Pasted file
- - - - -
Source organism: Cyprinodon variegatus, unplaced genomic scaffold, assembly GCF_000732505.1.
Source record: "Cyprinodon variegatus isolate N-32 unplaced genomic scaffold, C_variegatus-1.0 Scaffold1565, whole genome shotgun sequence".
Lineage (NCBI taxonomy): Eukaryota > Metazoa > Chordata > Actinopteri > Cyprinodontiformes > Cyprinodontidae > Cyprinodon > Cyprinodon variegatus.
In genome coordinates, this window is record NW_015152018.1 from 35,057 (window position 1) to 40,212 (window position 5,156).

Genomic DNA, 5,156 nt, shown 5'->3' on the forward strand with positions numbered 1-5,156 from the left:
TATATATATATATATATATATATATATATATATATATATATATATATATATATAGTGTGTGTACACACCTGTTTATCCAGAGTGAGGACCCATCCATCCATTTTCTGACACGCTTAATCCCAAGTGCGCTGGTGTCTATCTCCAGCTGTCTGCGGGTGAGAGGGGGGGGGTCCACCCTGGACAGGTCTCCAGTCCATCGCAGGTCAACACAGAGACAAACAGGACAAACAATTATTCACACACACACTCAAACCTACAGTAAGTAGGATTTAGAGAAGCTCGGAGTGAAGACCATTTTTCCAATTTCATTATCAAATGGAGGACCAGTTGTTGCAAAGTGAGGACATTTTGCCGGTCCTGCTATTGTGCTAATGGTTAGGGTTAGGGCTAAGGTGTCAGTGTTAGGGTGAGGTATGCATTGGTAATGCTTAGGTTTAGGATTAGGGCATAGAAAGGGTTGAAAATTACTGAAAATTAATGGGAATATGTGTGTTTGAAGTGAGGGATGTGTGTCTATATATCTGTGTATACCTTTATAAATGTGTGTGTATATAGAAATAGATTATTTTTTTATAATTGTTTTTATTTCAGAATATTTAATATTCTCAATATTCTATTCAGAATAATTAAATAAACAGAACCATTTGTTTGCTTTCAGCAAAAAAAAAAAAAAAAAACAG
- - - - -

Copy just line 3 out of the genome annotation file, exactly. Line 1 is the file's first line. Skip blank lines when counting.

Lineage (NCBI taxonomy): Eukaryota > Metazoa > Chordata > Actinopteri > Cyprinodontiformes > Cyprinodontidae > Cyprinodon > Cyprinodon variegatus.